For the National Hockey League, any chance to gain revenue must be handled very carefully.
As the least profitable member of the four major North American Sports leagues, the NHL has to be opportunistic and intentional when handed chances to economically develop. This has become an even more urgent reality in the era of the coronavirus, which has left the league with millions of dollars of debt. Teams are struggling to make ends meet without gate revenue. The league has (wisely) increased its acceptance of advertising as a result, with brands creeping onto helmets, center ice, division titles, the glass, and seemingly anything else they can print a logo on.
All of this to say, the expiration of the league’s 10-year, $2 billion contract with NBC is coming at the end of this season. NBC currently has an exclusive right to broadcast the NHL in the United States. Since the signing of their deal, the NHL has had to watch other sports leagues sign monstrous contracts with television providers, thus leading to massive increases in their revenue. Now, it’s the NHL’s turn to benefit from those increases. But it will not be easy.
A year ago, this new deal seemed like an obvious win for the NHL. But, while they are still due for a large pay raise, the fall of cable and the rise of COVID-19 has greatly changed what the TV landscape looks like. There are now a lot more questions everyone involved must consider.
Will US networks still want to shell out billions of dollars to a struggling league as they battle their own strife? If the league does sign exclusively with a cable-based network, will they see the growth they’ve achieved in the last decade begin to fade away as more households cut their cords? Will the NHL sign a deal that seems good in the short-term, but that will see them further in the dust of other sports in the long run?
There is no shortage of options for Commissioner Gary Bettman and the rest of hockey leadership to consider. They’ve largely put negotiations on hold for the time being, but will soon have to sort through a bevy of different options. NBC, ESPN, and Fox have already expressed large interest in the league’s favor, and there is sure to be more offers as the expiration date comes closer. Who has the best case to be the next partner (or partners) of the NHL?
The option the NHL might be most inclined to take is to stay solely with NBC. There is something to be said for loyalty, and after a decade and a half working together, the two may be comfortable forging ahead together. NBC has done a substantial amount to help grow hockey in the United States, with programs such as Kraft Hockeyville and Hockey Week in America forming under their direction.
They’ve also been responsible for the development of outdoor games, from the first Winter Classic in 2008 to the two games being played at Lake Tahoe on Feb. 20 and 21. Game 7 of the 2019 Stanley Cup Final was the most-watched NHL game ever in the US, averaging a Total Audience Delivery (TAD) of almost 9 million viewers (8.914). Overall, the 2019 Playoffs were the most watched since 1996 and a testament to the growth that the NHL and NBC have accomplished during their partnership.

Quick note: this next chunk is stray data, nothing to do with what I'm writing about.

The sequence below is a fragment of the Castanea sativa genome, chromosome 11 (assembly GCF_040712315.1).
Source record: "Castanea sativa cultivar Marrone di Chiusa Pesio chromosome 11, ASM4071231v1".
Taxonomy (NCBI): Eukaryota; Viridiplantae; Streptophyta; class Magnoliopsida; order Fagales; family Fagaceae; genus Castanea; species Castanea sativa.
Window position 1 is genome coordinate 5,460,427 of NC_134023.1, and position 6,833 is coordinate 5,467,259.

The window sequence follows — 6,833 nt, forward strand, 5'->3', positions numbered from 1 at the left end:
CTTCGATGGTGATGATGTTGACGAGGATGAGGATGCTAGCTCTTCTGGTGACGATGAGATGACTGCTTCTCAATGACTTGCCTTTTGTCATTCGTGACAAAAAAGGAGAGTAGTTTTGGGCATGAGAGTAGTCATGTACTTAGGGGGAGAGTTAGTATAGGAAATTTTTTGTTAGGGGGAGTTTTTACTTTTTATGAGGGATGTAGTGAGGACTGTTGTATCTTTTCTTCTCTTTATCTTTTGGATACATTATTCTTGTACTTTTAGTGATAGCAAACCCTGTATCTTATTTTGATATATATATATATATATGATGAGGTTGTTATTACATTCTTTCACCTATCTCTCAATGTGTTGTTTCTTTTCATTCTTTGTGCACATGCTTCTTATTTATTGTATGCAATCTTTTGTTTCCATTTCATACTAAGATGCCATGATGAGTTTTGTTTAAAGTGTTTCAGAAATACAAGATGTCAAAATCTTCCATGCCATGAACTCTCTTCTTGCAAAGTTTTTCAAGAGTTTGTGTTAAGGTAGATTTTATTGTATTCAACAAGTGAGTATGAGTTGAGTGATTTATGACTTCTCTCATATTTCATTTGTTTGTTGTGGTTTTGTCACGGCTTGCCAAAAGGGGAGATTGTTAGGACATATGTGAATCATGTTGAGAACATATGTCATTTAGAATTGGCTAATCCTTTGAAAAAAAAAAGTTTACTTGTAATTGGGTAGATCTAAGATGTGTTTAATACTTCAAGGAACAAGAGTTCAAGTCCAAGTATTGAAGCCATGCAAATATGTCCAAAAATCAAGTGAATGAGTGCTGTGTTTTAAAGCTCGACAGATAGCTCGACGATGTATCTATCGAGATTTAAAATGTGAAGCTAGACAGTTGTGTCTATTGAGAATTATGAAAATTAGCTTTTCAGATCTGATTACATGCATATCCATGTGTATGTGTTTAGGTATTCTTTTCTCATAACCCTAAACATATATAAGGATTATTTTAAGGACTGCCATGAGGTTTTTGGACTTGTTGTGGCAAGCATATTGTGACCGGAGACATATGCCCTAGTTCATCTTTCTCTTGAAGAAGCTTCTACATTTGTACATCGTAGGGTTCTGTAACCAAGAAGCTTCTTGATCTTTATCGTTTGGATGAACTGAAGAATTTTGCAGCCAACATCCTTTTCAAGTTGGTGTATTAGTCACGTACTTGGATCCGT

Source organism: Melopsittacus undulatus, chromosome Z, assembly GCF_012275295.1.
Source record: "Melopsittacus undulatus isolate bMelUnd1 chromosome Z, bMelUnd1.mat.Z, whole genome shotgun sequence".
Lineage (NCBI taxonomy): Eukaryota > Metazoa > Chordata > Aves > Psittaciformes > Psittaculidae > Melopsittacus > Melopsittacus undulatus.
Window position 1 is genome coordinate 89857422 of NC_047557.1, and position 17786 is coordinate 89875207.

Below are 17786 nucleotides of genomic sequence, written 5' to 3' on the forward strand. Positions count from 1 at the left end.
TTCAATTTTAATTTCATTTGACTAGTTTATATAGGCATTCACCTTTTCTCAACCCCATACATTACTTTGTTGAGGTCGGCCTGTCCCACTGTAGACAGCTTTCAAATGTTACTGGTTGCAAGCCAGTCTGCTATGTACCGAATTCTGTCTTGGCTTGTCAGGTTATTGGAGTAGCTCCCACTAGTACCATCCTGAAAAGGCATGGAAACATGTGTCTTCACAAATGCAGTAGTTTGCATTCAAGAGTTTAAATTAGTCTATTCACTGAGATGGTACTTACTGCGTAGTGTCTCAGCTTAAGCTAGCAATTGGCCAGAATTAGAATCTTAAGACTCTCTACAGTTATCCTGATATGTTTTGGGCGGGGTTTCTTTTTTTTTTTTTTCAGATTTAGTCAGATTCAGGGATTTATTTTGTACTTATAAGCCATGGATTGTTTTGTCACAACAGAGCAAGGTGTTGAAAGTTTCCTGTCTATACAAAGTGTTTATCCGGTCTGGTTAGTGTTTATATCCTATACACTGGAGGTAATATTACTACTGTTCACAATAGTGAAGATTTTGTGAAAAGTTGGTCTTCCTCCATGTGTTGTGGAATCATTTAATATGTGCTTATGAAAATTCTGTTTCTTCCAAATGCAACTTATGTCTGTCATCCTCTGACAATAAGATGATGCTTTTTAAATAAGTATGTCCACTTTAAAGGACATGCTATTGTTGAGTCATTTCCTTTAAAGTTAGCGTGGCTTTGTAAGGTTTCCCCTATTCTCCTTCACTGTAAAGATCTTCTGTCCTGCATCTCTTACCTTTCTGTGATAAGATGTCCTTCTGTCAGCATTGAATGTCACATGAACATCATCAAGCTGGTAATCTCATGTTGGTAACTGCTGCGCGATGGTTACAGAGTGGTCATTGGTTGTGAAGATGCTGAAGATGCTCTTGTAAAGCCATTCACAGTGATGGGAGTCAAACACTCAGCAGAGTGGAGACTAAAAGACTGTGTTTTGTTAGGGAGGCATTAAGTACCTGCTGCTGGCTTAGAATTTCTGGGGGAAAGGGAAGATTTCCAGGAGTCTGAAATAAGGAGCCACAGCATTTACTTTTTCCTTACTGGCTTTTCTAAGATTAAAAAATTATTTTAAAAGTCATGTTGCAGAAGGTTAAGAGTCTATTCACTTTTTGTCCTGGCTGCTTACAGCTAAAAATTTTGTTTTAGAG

It’s not all sunshine and roses for the pair, unfortunately. Most NHL games are aired on the soon-to-be-defunct NBC Sports Network, which has access to only 80 million households in the US. While NBC is planning to move its NBCSN content to USA Network, which broadcasts to 87 million homes, it is worth considering if hockey would have more exposure through other outlets.
The 2020 Playoffs, like many sports functions in the last year, struggled mightily with viewership. Game 6 between the Dallas Stars and the Tampa Bay Lightning averaged only 2.88 million viewers, only a third of the number watching the previous year. While much of that can be blamed on the sheer weight that people have to carry living through a pandemic, some of it can be blamed on viewership stolen by other sports playing on other channels. Even in 2019, the most-viewed Final in years was dwarfed by the average of 20 million people who watched the NBA Finals, the nearly 14 million who watched the World Series, and the 100 million who tuned in for the Super Bowl.
The NHL has to fight to not play second fiddle to other leagues, and has to decide if using NBC is holding them back from potential exposure that would help them expand. There are other suitors to talk to, after all.
The self-proclaimed worldwide leader in sports and it’s parent company, ABC, have expressed interest in hosting NHL content. They currently air a select number of games on ESPN+, and have the resources to challenge NBC’s claims to the league.
Despite some struggles of late, ESPN is still considered the “mainstream” of sports entertainment. Average viewers are more inclined to turn on ESPN before NBCSN, meaning the NHL could potentially gain more casual viewership. The network and the league drifted apart during the 2005 lockout, at the conclusion of what was considered the “dead-puck era.” Now that the NHL is trying to evolve back into a league that exhibits skill and action, there’s reason to believe they have a new generation of sports fans to draw in. They just have to get in front of that audience.